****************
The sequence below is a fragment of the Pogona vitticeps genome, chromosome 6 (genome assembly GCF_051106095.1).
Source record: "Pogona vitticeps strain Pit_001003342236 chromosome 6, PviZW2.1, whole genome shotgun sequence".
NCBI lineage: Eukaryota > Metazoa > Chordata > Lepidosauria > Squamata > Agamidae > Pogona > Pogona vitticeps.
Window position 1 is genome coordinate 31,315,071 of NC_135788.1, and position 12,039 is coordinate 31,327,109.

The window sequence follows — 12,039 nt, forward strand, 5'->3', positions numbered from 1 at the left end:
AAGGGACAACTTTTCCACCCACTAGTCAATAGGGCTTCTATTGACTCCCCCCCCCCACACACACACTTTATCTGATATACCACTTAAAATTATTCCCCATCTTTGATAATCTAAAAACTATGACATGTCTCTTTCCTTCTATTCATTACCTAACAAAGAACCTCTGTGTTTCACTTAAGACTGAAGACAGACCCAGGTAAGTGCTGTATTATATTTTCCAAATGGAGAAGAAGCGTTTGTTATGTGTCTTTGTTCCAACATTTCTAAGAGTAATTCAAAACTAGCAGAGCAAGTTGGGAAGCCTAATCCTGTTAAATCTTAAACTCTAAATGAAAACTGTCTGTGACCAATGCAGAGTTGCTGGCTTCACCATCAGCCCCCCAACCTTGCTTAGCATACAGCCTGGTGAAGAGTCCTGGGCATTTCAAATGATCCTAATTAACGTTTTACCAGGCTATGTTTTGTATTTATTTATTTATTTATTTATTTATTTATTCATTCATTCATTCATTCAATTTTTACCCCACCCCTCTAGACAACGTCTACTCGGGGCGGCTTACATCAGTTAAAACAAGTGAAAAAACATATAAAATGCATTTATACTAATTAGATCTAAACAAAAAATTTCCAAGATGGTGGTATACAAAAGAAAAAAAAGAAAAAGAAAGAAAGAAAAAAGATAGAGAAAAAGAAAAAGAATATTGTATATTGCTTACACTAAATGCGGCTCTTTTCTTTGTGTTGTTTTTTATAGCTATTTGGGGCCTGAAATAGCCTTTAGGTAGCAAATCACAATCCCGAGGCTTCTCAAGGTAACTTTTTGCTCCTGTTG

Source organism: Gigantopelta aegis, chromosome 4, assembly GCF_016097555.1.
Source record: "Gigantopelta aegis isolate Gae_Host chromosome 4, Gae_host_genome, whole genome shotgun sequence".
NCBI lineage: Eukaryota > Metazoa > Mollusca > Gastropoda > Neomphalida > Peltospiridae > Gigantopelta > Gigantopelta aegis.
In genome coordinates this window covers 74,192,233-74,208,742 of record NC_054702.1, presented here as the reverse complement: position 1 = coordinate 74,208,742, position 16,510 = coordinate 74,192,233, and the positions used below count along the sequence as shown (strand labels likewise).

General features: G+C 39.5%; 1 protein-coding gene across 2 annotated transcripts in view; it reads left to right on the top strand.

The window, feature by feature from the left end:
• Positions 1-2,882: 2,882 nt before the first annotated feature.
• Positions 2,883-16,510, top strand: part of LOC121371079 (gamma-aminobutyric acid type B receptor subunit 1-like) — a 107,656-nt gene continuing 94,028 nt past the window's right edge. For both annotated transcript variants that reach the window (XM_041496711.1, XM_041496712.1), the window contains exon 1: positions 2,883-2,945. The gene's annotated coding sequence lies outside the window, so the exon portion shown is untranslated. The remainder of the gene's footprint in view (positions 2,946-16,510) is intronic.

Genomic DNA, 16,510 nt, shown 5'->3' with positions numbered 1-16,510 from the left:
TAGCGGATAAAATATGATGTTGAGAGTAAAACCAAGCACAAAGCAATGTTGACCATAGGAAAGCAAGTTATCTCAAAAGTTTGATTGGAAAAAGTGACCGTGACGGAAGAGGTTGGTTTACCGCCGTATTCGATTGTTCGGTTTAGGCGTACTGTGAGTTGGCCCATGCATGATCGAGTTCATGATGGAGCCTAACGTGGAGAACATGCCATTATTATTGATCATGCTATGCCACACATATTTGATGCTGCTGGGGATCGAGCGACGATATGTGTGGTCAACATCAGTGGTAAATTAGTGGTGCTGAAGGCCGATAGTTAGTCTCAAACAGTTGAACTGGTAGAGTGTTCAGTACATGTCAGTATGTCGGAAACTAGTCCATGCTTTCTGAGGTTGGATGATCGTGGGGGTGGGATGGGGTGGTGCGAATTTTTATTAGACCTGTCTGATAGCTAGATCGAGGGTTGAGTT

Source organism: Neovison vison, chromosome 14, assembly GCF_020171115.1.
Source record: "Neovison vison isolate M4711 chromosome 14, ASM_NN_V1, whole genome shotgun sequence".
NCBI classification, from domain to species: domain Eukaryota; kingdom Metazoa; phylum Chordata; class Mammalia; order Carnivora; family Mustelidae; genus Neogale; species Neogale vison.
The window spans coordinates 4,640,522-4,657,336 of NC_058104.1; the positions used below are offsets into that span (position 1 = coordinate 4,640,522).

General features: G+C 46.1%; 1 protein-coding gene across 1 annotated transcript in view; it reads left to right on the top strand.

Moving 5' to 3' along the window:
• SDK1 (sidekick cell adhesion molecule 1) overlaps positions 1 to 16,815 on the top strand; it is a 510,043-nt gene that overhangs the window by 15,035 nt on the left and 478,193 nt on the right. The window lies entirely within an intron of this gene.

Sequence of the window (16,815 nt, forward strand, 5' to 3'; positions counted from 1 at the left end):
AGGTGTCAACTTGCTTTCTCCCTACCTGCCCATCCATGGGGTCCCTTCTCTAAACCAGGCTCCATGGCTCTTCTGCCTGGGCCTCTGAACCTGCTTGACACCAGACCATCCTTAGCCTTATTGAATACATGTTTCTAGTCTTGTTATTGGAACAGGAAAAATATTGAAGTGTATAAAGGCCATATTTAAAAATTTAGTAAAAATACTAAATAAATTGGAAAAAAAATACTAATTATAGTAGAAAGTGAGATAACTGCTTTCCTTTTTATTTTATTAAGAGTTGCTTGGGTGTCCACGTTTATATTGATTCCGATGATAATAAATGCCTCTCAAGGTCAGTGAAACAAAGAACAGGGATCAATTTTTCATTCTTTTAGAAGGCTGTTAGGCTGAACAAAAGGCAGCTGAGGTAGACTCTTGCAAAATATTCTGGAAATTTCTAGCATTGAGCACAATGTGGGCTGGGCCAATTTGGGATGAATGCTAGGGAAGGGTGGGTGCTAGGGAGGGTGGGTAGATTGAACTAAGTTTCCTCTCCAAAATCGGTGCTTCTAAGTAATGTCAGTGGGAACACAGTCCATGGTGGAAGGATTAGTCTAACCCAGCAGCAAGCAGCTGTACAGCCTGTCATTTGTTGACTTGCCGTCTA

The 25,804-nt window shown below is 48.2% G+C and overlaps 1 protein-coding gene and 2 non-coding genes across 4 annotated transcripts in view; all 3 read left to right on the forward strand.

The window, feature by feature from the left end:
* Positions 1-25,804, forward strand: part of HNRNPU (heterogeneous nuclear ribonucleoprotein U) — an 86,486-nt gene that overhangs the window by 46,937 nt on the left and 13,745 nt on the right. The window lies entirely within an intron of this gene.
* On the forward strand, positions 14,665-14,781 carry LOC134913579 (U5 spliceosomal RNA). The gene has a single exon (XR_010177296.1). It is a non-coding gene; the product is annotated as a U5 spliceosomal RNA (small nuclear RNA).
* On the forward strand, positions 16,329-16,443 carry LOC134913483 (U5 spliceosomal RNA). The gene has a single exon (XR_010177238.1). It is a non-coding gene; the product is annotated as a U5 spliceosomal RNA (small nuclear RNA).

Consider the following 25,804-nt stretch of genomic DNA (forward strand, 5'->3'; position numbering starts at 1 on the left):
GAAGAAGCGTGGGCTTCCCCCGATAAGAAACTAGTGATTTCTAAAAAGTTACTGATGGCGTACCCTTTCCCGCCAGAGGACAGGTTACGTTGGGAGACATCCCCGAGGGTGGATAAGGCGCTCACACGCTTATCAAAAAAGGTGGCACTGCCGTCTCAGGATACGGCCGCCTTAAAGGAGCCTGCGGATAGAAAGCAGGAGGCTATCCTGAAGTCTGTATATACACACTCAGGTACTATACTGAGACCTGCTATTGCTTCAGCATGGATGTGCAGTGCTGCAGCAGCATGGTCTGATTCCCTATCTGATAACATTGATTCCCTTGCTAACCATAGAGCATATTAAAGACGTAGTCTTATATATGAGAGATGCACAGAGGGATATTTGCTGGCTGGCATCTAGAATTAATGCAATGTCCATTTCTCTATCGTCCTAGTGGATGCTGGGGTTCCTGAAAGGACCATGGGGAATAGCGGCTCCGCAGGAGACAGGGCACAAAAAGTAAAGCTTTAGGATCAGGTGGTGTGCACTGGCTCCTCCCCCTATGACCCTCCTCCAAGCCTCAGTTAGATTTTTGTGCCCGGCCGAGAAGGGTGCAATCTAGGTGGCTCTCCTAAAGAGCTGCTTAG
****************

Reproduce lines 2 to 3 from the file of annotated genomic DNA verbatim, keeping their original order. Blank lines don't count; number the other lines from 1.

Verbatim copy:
Source record: "Pogona vitticeps strain Pit_001003342236 chromosome 6, PviZW2.1, whole genome shotgun sequence".
NCBI lineage: Eukaryota > Metazoa > Chordata > Lepidosauria > Squamata > Agamidae > Pogona > Pogona vitticeps.